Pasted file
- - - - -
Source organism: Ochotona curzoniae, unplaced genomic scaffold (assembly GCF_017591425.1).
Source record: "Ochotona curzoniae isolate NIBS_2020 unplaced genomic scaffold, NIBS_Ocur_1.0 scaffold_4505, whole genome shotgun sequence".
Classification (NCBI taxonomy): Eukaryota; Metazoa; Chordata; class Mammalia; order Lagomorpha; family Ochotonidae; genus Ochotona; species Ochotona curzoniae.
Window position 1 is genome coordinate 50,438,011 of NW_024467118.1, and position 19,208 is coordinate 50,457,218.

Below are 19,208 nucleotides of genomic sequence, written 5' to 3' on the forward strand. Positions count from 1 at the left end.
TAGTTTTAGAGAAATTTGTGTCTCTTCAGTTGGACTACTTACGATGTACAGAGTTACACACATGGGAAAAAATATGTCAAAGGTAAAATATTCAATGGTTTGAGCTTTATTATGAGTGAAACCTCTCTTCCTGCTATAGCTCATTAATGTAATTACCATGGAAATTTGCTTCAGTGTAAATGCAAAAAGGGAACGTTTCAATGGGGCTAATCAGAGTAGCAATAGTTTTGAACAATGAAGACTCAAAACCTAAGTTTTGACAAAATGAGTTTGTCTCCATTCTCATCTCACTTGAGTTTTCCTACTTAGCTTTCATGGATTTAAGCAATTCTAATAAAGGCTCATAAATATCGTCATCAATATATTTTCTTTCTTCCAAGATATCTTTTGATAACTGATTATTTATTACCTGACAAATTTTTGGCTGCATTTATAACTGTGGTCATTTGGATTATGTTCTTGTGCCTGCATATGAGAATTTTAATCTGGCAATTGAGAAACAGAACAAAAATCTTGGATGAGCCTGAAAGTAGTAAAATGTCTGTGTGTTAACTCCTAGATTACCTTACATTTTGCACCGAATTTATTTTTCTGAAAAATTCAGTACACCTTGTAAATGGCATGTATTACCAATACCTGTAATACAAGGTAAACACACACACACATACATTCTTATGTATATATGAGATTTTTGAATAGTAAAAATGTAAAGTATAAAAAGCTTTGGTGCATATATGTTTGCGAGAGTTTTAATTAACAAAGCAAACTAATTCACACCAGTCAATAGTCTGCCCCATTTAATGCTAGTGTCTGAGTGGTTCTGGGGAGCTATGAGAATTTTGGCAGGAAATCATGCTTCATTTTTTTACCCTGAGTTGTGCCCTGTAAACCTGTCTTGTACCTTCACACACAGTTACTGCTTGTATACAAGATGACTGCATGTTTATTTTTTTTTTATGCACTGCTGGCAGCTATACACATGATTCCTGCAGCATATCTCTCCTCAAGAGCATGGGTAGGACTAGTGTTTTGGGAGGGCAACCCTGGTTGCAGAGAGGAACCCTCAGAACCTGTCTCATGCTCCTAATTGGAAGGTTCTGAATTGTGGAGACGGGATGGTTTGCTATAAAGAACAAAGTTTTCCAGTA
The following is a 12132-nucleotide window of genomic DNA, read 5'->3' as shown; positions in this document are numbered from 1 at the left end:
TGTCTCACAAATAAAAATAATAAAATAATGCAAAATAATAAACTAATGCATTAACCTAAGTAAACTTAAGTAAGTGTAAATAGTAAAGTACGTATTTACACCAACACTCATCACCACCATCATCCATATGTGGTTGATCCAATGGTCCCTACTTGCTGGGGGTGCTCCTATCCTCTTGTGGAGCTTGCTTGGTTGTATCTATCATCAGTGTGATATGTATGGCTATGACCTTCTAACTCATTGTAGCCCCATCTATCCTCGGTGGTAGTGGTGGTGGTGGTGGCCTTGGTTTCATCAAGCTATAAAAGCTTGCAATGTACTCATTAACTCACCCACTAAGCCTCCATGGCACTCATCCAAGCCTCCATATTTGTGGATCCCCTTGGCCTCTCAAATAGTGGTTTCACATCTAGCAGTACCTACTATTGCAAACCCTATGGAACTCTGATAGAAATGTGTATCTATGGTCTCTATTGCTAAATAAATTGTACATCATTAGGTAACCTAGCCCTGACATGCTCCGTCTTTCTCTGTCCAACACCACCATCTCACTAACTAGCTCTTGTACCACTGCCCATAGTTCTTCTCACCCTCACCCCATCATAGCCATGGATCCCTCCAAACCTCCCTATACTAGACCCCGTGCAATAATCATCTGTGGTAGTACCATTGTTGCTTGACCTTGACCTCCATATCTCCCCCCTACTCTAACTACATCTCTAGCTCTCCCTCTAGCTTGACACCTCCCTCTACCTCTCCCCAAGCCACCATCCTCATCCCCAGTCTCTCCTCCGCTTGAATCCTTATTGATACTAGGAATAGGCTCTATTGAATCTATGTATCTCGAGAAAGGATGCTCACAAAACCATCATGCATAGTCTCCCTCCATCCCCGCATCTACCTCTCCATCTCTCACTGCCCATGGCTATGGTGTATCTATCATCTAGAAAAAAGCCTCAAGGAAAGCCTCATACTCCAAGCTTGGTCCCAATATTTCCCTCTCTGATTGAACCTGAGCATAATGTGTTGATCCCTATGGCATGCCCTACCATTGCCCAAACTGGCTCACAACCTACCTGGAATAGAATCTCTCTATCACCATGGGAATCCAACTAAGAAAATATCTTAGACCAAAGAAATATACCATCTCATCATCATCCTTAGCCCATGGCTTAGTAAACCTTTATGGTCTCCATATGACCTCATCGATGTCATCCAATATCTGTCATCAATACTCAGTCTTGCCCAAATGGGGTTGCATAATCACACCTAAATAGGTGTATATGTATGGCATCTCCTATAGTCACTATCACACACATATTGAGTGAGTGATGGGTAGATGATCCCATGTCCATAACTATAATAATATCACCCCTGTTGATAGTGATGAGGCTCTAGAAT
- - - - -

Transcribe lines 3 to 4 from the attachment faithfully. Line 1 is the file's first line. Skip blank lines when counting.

Classification (NCBI taxonomy): Eukaryota; Metazoa; Chordata; class Mammalia; order Lagomorpha; family Ochotonidae; genus Ochotona; species Ochotona curzoniae.
Window position 1 is genome coordinate 50,438,011 of NW_024467118.1, and position 19,208 is coordinate 50,457,218.